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An Interview With the Developer of Looping.

The following is an interview with Giorgio Ugozzoli, the man behind "Looping (1982) (Video Games Gmbh)".

Conducted March, 2011 by Corrado "Kold666" Tomaselli. Translation by Antonio "f205v" Gerli.
Original Italian version here.

Thanks to the kind generosity of Reinhard Stompe, founder of Video Games GmbH, the original ROM images for Looping have been made available here for free, non-commercial use.

1) Tell me something about yourself, where and when you were born, your studies, your hobbies, etc.

I was born in Parma in 1946, then I immigrated to Argentina in 1950 where I grew up and where I studied, graduating in engineering with a specialization in Digital Techniques; mainly hardware. In the meantime I played basketball in the Bahia Blanca selection, winning the Argentinean Championship 2 times, in 1969 and 1970. Let's say that my 2 meters height helped me in the sport, and consequently in the study ($$). I came back in Italy in 1976, where I started my professional career. I'm a fan of flying, I've got a license both for gliding and for engine aircraft which I got in the same period I was "nursing" Looping.

2) Was Looping your first commercial game?

Looping was my first commercial video-game, but I had already built one of the first pinball machine with electronic display instead of mechanical score reels; the pinball was Timothy T like the famous trotter horse in the '70. Then, considering commercial products, I had already designed and engineered a number of electronic toys based on single chip microcomputer TMS1000. They were manufactured and marketed by Reel from Modena which at that time (1978-1982), together with Clementoni, was one of the biggest producer of electronic toys before being swept away by the Chinese wave of toys.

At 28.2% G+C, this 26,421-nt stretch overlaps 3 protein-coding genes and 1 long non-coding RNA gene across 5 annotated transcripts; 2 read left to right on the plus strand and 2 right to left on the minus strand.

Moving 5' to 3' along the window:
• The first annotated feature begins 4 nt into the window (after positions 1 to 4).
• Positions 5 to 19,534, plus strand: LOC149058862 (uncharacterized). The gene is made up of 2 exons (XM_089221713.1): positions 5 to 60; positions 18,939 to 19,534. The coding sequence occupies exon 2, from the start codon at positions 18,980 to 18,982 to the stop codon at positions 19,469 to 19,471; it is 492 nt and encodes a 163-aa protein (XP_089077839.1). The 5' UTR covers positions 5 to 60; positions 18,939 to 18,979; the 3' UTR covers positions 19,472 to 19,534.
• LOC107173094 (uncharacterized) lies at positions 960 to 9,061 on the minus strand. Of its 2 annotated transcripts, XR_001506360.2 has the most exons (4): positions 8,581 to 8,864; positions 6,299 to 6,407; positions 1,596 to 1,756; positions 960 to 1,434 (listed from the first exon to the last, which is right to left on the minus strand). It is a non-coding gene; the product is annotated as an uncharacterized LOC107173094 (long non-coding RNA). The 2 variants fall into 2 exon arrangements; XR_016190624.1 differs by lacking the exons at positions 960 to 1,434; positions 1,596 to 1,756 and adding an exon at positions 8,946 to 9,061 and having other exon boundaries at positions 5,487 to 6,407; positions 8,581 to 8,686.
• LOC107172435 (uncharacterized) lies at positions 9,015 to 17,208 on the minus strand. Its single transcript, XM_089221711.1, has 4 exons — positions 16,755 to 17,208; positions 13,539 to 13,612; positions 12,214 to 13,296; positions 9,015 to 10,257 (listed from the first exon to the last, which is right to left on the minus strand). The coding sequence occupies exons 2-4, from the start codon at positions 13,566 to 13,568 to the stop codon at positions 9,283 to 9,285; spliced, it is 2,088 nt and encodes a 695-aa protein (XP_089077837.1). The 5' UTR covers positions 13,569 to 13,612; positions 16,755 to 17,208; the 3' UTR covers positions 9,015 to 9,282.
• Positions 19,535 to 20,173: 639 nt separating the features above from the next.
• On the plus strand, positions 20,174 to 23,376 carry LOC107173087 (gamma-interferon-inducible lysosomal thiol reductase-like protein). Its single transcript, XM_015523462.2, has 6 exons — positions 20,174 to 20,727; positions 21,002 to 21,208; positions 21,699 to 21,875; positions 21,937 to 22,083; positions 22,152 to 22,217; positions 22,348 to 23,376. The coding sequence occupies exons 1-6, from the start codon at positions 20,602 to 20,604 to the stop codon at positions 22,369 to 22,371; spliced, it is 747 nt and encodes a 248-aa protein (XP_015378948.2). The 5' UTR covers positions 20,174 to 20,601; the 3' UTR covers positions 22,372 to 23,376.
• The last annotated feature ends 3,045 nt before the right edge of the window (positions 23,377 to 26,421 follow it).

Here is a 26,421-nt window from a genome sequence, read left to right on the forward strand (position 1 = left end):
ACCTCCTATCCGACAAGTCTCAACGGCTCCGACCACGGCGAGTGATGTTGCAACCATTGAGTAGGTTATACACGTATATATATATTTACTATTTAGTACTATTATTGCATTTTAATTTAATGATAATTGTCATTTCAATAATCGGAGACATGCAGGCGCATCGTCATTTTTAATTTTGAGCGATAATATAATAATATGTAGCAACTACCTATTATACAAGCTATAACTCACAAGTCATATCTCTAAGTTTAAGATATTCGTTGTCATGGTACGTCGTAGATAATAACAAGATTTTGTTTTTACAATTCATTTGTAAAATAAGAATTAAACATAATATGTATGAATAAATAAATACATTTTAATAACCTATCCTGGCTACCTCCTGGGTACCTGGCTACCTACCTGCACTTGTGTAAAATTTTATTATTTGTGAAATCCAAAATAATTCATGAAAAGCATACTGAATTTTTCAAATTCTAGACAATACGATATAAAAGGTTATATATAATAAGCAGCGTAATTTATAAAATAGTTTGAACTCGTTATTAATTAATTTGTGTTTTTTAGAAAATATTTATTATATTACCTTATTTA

3) Why did you choose Video Games Gmbh and not an Italian company to publish your game?

As a matter of fact, they choose me. At that time I was equipped to develop on Texas Instruments (TI) components; I was one of the few in Europe to work in the consumer sector with the TMS1000, a 4 bit single chip microcomputer. It was TI who suggested my name when Video Games were looking for developers on the TMS9980 (8 bit) which they used in their first game (Super Tank in 1981); they were looking for ideas and developers for a new game. I do not think that, at that time, there was any Italian company with the skills to market a totally new game. It was the time when Italy was known for clones, not for original games.

4) Did you develop Looping alone? Did you design the hardware as well?

Differently from other game manufacturers, we adopted a rack system, a frame with 3 boards (CPU, I/O and power supply switching!), a huge difference from single board manufacturers. I was born as a hardware engineer. The concept, the graphic and the CPU board where designed by me (including the printed circuit layout), while the video board and the power supply were the same Video Games had already used in Super Tank.